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Our Secret Entry Code

It wasn’t hard to break the code to our door. Until yesterday.

From the factory, all of the TriMark e-Ask Keyless Entry systems, found on most high-end coaches, use the same two codes: 1-2-3-4-4 to unlock the door and 4-4-4-4-4 to add new codes to unlock the door.

We were told to read the manual to change our keyless entry system.

And I did.

The process, in a word, was awful. I mean, what was this company thinking?

Here it is. Straight from the manual.

Sorry, what was that? Take apart the side of your coach and find an unidentified wiring harness to short a bunch of wires? With a paper clip?

There are times when I think that the suppliers to the RV industry are completely clueless. And this would be one example.

This was such a ridiculous process that I just lived with the default codes. The likelihood that someone would use them was remote and, if someone really wanted to break into the coach, a brute force method would likely be the approach.

I suspect a number of owners do the same though I am reluctant to conduct an experiment in the field to confirm my suspicions.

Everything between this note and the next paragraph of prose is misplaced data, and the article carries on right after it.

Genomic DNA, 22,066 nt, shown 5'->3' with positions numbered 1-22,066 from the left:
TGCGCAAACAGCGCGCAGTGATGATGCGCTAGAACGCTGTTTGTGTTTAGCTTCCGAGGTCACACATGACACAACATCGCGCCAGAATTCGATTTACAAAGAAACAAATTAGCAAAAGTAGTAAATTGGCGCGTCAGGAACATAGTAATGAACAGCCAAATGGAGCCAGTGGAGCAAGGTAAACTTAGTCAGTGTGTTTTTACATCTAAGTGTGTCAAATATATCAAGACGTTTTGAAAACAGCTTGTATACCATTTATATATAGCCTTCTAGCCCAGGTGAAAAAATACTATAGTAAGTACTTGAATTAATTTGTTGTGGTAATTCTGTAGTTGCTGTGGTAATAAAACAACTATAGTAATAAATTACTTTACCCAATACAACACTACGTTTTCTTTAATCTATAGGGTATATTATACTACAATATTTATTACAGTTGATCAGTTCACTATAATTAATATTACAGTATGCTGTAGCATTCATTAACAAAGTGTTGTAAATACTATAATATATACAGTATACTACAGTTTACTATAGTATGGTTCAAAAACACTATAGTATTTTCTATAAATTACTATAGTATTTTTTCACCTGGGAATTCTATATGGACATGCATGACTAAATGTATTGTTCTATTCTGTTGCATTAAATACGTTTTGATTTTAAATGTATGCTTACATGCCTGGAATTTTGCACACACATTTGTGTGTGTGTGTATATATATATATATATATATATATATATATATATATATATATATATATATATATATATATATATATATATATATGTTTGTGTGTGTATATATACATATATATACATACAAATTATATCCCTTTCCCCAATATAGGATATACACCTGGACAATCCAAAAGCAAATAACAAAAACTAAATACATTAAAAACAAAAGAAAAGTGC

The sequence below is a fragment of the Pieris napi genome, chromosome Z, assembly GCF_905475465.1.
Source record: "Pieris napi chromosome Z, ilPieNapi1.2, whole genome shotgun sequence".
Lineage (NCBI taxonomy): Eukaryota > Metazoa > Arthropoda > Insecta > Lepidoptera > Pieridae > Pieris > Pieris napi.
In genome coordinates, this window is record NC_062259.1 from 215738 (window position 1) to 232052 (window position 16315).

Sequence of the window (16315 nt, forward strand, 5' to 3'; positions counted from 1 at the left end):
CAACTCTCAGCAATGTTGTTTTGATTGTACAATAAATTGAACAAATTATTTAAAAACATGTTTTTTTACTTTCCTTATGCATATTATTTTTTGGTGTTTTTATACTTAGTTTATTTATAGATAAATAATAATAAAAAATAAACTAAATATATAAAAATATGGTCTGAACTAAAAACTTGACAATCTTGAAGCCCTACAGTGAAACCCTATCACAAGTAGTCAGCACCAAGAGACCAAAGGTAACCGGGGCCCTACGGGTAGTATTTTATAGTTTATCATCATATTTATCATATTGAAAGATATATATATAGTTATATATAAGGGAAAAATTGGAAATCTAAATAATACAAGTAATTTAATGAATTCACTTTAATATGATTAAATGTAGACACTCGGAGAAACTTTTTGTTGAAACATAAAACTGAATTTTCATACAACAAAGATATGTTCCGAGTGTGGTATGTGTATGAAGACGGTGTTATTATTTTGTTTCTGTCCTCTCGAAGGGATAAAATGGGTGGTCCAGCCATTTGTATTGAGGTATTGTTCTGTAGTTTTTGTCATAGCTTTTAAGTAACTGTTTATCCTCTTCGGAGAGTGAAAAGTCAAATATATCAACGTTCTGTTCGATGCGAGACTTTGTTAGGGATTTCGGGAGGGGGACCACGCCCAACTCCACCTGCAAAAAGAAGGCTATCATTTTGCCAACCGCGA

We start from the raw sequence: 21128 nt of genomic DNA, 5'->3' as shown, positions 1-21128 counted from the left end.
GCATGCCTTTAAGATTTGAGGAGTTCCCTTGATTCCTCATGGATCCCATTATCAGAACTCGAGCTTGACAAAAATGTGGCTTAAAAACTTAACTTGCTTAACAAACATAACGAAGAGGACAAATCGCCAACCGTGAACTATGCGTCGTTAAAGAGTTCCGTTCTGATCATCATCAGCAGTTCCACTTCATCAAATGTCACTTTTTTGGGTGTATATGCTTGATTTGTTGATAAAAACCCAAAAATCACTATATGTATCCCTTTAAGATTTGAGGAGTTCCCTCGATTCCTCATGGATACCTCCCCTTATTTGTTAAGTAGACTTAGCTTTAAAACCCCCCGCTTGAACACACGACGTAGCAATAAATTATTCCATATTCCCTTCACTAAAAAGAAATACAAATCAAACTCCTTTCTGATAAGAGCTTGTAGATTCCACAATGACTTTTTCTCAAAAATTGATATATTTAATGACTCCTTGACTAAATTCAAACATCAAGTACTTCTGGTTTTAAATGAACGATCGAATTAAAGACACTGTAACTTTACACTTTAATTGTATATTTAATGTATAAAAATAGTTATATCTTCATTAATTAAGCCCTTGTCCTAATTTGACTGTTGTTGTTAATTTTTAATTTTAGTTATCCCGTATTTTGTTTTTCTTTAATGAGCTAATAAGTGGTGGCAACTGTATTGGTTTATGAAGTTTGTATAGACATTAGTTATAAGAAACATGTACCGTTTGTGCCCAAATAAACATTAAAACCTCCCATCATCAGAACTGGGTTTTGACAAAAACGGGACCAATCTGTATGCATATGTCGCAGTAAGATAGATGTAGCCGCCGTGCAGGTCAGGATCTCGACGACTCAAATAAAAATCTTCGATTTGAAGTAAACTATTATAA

However.

It kept nagging at me. Deep in the back of my mind. I am highly technical. And I should be able to change our authority and access codes to our entry door.

I did some more digging and it turns out that the manual is simply incorrect. There is a much easier way to change the code to our keyless entry system.

There is a button.

Can you see it?

In our coach, it is located towards the very bottom of our steering column on the driver’s side — left and towards the back of the column as you look out the front of the coach. Never noticed it before. It is unmarked and undocumented in the manual. I had to crawl down with a flashlight to find it.

With the ignition on accessory, pressing the button will initiate the sequence of changing codes.

How exactly we got it to start working is still a bit of a mystery. We pressed the button several times and then, at some point, it initiated the process to put in the new code.

I waited for some beeps at the entry door lock handle after Lorraine had pressed the unmarked button a few times. Then I entered a new 5-digit code (the code must be 5 digits long). Waited for the chirps after the last digit of the new code had been entered. Entered the new code again. Waited for some more chirps. And then tested the door.

Success. The keyless entry door has a new code.